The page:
Ukrainian troops have crossed the vast River Dnipro into occupied areas of Kherson region and are operating in small groups, Russia conceded on Wednesday, saying it had dispatched more troops to stop them.
Ukraine said on Tuesday it had secured a foothold on the eastern bank of the Dnipro “against all odds”, a potentially major setback for Russian occupation forces in the south where Kyiv is trying to open a new line of attack.
A Ukrainian military spokesperson added on Wednesday that Ukrainian troops were trying to push Russian forces back from the eastern bank of the river, which serves as a formidable natural barrier on the battlefield.
Vladimir Saldo, the Russian-installed governor of the part of Kherson region which Moscow controls, acknowledged in a statement that Ukrainian forces had managed to cross the river, but said they were taking heavy losses.
Ukrainian forces, he said, were operating in small groups spread over an area from the region’s railway bridge to the village of Krynky, a distance of around 20 km (12 miles). He said they numbered around one and a half companies.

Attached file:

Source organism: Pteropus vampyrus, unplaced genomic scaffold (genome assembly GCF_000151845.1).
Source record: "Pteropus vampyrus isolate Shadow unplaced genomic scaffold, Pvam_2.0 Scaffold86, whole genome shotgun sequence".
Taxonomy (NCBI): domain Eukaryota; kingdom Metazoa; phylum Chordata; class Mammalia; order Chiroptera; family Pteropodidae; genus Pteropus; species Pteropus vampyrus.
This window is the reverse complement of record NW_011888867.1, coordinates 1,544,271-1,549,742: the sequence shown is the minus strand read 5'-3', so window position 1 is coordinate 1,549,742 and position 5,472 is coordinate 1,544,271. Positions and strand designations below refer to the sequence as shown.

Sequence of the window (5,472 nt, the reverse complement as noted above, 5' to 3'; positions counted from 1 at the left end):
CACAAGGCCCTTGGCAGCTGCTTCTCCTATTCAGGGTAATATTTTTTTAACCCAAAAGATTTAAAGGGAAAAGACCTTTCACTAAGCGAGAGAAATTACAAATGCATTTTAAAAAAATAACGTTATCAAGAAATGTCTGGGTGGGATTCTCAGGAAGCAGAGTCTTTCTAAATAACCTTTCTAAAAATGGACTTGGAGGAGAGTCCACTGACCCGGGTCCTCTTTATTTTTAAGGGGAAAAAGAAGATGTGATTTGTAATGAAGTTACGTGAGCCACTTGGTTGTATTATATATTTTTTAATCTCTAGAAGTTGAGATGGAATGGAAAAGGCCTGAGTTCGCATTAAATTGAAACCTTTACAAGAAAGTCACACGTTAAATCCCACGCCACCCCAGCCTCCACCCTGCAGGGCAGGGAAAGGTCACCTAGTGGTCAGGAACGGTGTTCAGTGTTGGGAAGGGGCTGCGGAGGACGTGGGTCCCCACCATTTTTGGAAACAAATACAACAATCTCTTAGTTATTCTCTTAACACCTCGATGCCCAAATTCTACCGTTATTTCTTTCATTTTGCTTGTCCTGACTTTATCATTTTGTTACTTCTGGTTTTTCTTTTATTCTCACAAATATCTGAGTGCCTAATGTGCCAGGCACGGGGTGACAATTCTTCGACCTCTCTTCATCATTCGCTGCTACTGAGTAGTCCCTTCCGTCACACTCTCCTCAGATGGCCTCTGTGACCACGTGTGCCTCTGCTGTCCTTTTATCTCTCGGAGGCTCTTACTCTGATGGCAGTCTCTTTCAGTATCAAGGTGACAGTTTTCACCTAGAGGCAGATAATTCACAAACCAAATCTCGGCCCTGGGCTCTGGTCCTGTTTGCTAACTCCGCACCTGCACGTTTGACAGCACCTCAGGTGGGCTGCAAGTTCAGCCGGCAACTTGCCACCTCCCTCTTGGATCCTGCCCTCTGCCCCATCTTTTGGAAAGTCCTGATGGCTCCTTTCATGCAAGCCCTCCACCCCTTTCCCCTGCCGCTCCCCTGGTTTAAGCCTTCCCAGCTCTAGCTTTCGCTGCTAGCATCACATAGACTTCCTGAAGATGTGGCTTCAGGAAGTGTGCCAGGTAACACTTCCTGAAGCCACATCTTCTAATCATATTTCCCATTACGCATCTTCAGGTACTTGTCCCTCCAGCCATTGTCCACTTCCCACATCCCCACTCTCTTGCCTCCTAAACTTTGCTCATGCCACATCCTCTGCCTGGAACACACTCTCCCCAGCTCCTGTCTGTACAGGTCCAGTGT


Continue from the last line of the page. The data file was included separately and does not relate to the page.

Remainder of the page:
“Our additional forces have now been brought in. The enemy is trapped in (the settlement of) Krynky and a fiery hell has been arranged for him: bombs, rockets, heavy flamethrower systems, artillery shells and drones,” said Saldo.
Citing what he said was first-hand information from Russia’s “Dnepr” military grouping, he said Ukrainian forces were pinned down in basements in the day and predicted the Ukrainian assault would be thwarted.
The village of Krynky lies close to the Dnipro around 30 km northeast of the city of Kherson, which Ukraine recaptured almost exactly a year ago.
Natalia Humeniuk, spokesperson for Ukraine’s southern military command, described the frontline as “fairly fluid” and said Kyiv’s forces had been putting Russian troops under pressure along the river.
“The pushback from our side is taking place on a line from 3 to 8 km along the entire bank from the water’s edge,” she said.
“For now, we will ask for informational silence … which would allow us to report later on great successes,” she said in televised comments.
Reuters could not independently verify either side’s accounts.